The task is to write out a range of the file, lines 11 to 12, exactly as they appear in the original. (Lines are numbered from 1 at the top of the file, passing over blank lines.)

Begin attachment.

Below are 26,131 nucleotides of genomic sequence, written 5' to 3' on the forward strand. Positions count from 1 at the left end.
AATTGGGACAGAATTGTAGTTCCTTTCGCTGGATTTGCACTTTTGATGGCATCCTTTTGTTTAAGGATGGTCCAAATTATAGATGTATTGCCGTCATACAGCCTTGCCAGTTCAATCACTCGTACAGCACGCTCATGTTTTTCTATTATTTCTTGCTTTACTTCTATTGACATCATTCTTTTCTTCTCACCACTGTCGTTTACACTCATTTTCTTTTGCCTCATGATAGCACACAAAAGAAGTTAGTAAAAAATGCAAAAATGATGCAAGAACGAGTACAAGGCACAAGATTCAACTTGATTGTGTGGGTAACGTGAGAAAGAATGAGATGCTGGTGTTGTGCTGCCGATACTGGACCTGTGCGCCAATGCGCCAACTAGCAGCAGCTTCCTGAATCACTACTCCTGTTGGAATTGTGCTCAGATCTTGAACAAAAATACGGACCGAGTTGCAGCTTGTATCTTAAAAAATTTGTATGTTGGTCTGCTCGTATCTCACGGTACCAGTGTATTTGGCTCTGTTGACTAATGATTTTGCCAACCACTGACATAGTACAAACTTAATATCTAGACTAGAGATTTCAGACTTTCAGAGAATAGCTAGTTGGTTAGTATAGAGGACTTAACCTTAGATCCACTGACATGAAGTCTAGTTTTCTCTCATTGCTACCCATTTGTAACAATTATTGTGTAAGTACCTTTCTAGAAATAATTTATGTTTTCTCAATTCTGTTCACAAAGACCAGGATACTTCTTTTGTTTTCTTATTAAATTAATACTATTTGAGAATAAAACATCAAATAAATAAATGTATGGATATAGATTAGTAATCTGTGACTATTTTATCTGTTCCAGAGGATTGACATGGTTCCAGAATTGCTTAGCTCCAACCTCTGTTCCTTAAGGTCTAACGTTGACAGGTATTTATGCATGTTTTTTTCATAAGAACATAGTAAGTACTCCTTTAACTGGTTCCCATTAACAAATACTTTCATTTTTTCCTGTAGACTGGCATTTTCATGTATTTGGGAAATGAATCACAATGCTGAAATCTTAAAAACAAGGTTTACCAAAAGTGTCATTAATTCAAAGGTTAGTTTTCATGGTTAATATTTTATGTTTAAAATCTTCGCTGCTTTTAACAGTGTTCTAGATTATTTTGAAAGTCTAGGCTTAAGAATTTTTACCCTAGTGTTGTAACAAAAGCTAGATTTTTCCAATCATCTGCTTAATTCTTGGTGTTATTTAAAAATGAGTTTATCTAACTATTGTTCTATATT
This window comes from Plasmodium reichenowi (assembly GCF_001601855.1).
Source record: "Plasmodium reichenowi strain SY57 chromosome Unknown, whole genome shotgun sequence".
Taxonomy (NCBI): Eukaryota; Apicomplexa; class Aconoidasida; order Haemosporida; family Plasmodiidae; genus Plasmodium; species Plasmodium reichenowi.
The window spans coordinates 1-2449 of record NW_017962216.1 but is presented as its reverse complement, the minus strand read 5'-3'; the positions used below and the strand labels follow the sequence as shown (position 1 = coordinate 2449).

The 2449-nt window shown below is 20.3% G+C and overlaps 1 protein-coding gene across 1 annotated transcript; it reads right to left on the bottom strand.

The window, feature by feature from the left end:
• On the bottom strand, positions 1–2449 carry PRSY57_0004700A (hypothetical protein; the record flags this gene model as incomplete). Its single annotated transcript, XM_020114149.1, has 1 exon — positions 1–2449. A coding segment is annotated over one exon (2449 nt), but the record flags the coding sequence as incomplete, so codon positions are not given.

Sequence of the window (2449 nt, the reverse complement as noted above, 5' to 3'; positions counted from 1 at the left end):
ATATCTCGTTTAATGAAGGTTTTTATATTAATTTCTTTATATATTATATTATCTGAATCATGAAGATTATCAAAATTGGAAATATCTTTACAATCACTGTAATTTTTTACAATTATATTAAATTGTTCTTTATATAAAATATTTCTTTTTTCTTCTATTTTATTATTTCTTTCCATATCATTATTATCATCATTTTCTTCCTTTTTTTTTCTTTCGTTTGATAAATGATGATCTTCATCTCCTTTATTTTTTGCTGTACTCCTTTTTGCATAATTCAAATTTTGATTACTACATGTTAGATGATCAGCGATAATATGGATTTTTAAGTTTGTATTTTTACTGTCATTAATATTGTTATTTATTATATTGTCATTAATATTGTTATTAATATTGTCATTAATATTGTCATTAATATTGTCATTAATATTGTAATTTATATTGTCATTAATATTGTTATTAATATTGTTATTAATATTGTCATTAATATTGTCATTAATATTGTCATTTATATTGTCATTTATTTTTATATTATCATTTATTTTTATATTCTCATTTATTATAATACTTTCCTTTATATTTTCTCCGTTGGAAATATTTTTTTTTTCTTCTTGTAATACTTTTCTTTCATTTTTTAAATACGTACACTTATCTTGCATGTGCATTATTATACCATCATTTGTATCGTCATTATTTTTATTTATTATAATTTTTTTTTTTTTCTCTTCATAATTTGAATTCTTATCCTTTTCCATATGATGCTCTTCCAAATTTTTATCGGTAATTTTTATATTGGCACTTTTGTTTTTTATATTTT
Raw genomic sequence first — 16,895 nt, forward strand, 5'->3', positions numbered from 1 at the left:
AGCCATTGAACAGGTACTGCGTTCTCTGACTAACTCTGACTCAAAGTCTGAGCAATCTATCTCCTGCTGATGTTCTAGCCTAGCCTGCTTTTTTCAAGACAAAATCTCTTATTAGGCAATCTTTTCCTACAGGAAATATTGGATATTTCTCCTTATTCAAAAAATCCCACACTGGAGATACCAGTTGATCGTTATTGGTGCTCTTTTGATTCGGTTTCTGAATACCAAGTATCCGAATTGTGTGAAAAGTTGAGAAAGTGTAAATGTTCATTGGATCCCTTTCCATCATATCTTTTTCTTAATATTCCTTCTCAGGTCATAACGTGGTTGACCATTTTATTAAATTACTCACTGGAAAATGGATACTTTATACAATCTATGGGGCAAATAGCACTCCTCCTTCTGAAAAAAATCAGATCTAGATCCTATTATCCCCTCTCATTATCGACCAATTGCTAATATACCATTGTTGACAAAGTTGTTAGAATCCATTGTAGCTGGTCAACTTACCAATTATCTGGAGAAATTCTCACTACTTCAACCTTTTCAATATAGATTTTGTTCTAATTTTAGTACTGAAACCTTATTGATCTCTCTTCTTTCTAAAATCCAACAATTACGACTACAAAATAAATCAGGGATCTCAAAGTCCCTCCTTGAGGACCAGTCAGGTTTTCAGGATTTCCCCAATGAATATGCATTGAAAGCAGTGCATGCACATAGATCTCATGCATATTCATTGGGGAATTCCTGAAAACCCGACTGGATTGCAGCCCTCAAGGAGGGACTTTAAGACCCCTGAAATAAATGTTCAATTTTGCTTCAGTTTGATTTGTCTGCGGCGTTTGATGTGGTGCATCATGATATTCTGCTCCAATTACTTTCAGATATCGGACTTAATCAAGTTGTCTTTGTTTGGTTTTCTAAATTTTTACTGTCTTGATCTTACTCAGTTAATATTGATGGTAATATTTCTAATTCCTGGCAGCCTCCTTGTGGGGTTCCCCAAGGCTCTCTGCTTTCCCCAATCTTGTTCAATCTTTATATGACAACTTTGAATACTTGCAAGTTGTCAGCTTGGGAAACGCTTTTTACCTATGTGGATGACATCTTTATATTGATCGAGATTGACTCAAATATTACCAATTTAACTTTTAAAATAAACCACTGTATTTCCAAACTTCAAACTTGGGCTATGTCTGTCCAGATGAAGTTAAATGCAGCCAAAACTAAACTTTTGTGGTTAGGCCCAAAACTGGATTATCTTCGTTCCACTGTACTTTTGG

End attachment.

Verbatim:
ATATCTCGTTTAATGAAGGTTTTTATATTAATTTCTTTATATATTATATTATCTGAATCATGAAGATTATCAAAATTGGAAATATCTTTACAATCACTGTAATTTTTTACAATTATATTAAATTGTTCTTTATATAAAATATTTCTTTTTTCTTCTATTTTATTATTTCTTTCCATATCATTATTATCATCATTTTCTTCCTTTTTTTTTCTTTCGTTTGATAAATGATGATCTTCATCTCCTTTATTTTTTGCTGTACTCCTTTTTGCATAATTCAAATTTTGATTACTACATGTTAGATGATCAGCGATAATATGGATTTTTAAGTTTGTATTTTTACTGTCATTAATATTGTTATTTATTATATTGTCATTAATATTGTTATTAATATTGTCATTAATATTGTCATTAATATTGTCATTAATATTGTAATTTATATTGTCATTAATATTGTTATTAATATTGTTATTAATATTGTCATTAATATTGTCATTAATATTGTCATTTATATTGTCATTTATTTTTATATTATCATTTATTTTTATATTCTCATTTATTATAATACTTTCCTTTATATTTTCTCCGTTGGAAATATTTTTTTTTTCTTCTTGTAATACTTTTCTTTCATTTTTTAAATACGTACACTTATCTTGCATGTGCATTATTATACCATCATTTGTATCGTCATTATTTTTATTTATTATAATTTTTTTTTTTTTCTCTTCATAATTTGAATTCTTATCCTTTTCCATATGATGCTCTTCCAAATTTTTATCGGTAATTTTTATATTGGCACTTTTGTTTTTTATATTTT
Raw genomic sequence first — 16,895 nt, forward strand, 5'->3', positions numbered from 1 at the left: